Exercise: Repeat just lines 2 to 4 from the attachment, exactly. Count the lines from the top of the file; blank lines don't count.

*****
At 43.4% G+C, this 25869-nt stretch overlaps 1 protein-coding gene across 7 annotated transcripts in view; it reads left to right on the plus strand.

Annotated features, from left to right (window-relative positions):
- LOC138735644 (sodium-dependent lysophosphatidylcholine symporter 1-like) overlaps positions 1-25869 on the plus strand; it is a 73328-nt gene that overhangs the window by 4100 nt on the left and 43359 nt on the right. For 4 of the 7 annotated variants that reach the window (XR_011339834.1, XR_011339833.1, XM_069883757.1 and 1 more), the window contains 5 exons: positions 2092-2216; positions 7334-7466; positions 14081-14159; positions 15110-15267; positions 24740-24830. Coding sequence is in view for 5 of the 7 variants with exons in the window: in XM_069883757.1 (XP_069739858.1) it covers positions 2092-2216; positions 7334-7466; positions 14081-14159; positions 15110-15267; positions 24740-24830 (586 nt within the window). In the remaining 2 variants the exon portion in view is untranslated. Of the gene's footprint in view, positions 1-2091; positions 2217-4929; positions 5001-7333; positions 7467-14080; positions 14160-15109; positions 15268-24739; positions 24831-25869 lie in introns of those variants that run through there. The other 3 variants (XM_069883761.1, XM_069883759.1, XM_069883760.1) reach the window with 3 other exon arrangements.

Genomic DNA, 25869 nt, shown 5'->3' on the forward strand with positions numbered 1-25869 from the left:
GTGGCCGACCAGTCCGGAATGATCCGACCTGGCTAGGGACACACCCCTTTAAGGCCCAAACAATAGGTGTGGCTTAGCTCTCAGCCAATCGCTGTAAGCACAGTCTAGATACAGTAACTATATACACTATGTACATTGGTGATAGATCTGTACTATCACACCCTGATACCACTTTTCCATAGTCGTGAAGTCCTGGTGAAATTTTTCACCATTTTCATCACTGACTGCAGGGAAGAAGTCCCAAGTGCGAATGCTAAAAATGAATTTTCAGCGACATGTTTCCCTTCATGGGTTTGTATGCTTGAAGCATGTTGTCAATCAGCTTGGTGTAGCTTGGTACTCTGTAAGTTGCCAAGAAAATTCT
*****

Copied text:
Annotated features, from left to right (window-relative positions):
- LOC138735644 (sodium-dependent lysophosphatidylcholine symporter 1-like) overlaps positions 1-25869 on the plus strand; it is a 73328-nt gene that overhangs the window by 4100 nt on the left and 43359 nt on the right. For 4 of the 7 annotated variants that reach the window (XR_011339834.1, XR_011339833.1, XM_069883757.1 and 1 more), the window contains 5 exons: positions 2092-2216; positions 7334-7466; positions 14081-14159; positions 15110-15267; positions 24740-24830. Coding sequence is in view for 5 of the 7 variants with exons in the window: in XM_069883757.1 (XP_069739858.1) it covers positions 2092-2216; positions 7334-7466; positions 14081-14159; positions 15110-15267; positions 24740-24830 (586 nt within the window). In the remaining 2 variants the exon portion in view is untranslated. Of the gene's footprint in view, positions 1-2091; positions 2217-4929; positions 5001-7333; positions 7467-14080; positions 14160-15109; positions 15268-24739; positions 24831-25869 lie in introns of those variants that run through there. The other 3 variants (XM_069883761.1, XM_069883759.1, XM_069883760.1) reach the window with 3 other exon arrangements.

Genomic DNA, 25869 nt, shown 5'->3' on the forward strand with positions numbered 1-25869 from the left: